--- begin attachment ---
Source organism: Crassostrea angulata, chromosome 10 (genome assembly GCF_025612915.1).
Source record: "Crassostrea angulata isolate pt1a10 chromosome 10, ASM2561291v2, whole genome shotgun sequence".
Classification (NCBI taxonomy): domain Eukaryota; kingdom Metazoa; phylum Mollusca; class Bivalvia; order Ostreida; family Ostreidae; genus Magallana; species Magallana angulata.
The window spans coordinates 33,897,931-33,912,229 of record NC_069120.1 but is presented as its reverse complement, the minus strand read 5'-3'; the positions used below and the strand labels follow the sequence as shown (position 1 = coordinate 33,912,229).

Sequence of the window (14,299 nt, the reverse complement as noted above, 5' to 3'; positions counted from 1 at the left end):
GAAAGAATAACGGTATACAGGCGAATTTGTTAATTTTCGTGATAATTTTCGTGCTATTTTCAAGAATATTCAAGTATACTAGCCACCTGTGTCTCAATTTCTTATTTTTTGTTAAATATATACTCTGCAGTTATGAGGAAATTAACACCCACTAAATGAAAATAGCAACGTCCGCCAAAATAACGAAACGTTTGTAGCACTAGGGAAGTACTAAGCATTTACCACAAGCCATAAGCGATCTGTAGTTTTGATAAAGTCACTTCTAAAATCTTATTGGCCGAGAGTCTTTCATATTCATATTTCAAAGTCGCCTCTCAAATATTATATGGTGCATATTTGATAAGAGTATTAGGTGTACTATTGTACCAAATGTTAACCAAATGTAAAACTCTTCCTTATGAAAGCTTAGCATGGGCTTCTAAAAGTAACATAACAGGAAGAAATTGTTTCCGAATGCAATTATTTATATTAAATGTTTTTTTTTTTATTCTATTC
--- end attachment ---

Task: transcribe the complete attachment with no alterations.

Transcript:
Source organism: Crassostrea angulata, chromosome 10 (genome assembly GCF_025612915.1).
Source record: "Crassostrea angulata isolate pt1a10 chromosome 10, ASM2561291v2, whole genome shotgun sequence".
Classification (NCBI taxonomy): domain Eukaryota; kingdom Metazoa; phylum Mollusca; class Bivalvia; order Ostreida; family Ostreidae; genus Magallana; species Magallana angulata.
The window spans coordinates 33,897,931-33,912,229 of record NC_069120.1 but is presented as its reverse complement, the minus strand read 5'-3'; the positions used below and the strand labels follow the sequence as shown (position 1 = coordinate 33,912,229).

Sequence of the window (14,299 nt, the reverse complement as noted above, 5' to 3'; positions counted from 1 at the left end):
GAAAGAATAACGGTATACAGGCGAATTTGTTAATTTTCGTGATAATTTTCGTGCTATTTTCAAGAATATTCAAGTATACTAGCCACCTGTGTCTCAATTTCTTATTTTTTGTTAAATATATACTCTGCAGTTATGAGGAAATTAACACCCACTAAATGAAAATAGCAACGTCCGCCAAAATAACGAAACGTTTGTAGCACTAGGGAAGTACTAAGCATTTACCACAAGCCATAAGCGATCTGTAGTTTTGATAAAGTCACTTCTAAAATCTTATTGGCCGAGAGTCTTTCATATTCATATTTCAAAGTCGCCTCTCAAATATTATATGGTGCATATTTGATAAGAGTATTAGGTGTACTATTGTACCAAATGTTAACCAAATGTAAAACTCTTCCTTATGAAAGCTTAGCATGGGCTTCTAAAAGTAACATAACAGGAAGAAATTGTTTCCGAATGCAATTATTTATATTAAATGTTTTTTTTTTTATTCTATTC